Ethics of Disclosure

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Course Description

E20   Ethics of Disclosure, 3 CE hours, $21

Description: Intentionally or unintentionally, every individual chooses what he discloses and what he, for one purpose or another, neglects to disclose. The selection of this, especially among professionals, is an ethical issue.

Objectives: At the end of this course, you will  understand  1.  the relationship between disclosure, secrecy and privacy, 2. the basics of administrative, counseling, medical and social disclosure, and 3. the principles of the ethics of disclosure.

Course Exam

Study this web-site for 3 hours for an approved (RN-CEP 16144) 3-hours Continuing Education Certificate (0.3 CEUs). Click here for the self-correcting test.

Warmup Exercise

Do the following for self-study. Do not submit the answers.

  1. T F – Privacy and secrecy are the same.
  2. T F – Total disclosure is not practical.
  3. T F – There is less privacy than 100 years ago.
  4. T F – Most people regret the lack of privacy.

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1. Disclosure, Secrecy and Privacy

To take the privacy  quiz, go to: http://www.regreform.hhs.gov/hipaaquiz_0204171/sld001.htm

Disclosure involves much more than the communication of a secret. According to Steele (1975, p. 3), it is “a critical variable to all of us as individuals in relation to the world around us.” Thus the area of disclosure really deals with many aspects of the larger field of communication.

Disclosure has a big impact on every life. “We are rewarded and punished for what we disclose, not for the absolute realities of what we are and do” (Steele, p. 5). Many people advocate openness and free discussion, but disclosure goes farther than this. It concerns not only the communication style but also the individual’s life style.

Disclosure has its costs and its gains. Generally individuals develop behavior patterns of disclosure to maximize the gains and minimize the costs of disclosure. No person would advocate full and complete disclosure of everything. This would not only clog the human communication systems but also interfere with rational decision-making. Thus, intentionally or unintentionally, every individual chooses what he discloses and what he, for one purpose or another, neglects to disclose. The selection of this, especially among professionals, is an ethical issue.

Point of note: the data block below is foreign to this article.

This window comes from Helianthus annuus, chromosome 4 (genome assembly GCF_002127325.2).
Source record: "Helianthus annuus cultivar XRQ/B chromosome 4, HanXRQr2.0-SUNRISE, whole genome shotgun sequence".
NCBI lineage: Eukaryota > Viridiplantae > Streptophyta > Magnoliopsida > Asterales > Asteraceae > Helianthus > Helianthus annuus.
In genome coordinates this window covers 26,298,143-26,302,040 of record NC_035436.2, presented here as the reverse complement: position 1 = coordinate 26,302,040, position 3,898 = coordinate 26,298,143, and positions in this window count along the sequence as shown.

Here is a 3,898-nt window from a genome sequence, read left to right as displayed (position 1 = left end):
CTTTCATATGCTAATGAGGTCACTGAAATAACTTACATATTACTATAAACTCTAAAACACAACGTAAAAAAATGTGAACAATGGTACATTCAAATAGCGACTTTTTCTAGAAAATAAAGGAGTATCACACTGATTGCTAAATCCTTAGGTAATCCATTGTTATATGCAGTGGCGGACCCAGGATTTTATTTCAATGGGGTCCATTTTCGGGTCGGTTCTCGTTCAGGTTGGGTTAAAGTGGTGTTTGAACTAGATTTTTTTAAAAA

Classifications

Information may be classified broadly into three kinds, namely,

  1. Free and open information,
  2. Judicious information, that is free to a special public but that may be used with digression in a general way, and
  3. Secrets, that are not to be communicated to, others except those officially cleared  to receive them. 

Another way of stating it is in reference to low, middle, and high disclosure. In this case, low or very low disclosure is secrecy, middle disclosure is judicious use, and high disclosure is open free communication of all information.

What Limits Disclosure

Steele presents three threats that he considers the underlying causes of low disclosure. The first threat concerns the evaluation of the information. That is the threat that the person disclosing the information will be rejected or harmed by the disclosed information. Secondly, the person receiving the disclosure may be angered or alienated by the disclosure, then there is the threat of social loss. The third threat concerns the loss of control. Once a disclosure is made, the person disclosing it has given up various problem-solving strategies (p. 9, 10).

In evaluating disclosure, just like in all communication, four aspects may be considered, that is the content, the sender, the receiver, and the climate. Disclosure takes time. The sender needs the personal and job security to open up the information. The receiver must have a high commitment to relationship maintenance. Further, only a climate of trust can stimulate a move toward a higher disclosure level. Thus, like all administration, the proper level of disclosure is situational. In some circumstances, a low level is appropriate, in others a high level of disclosure may be possible.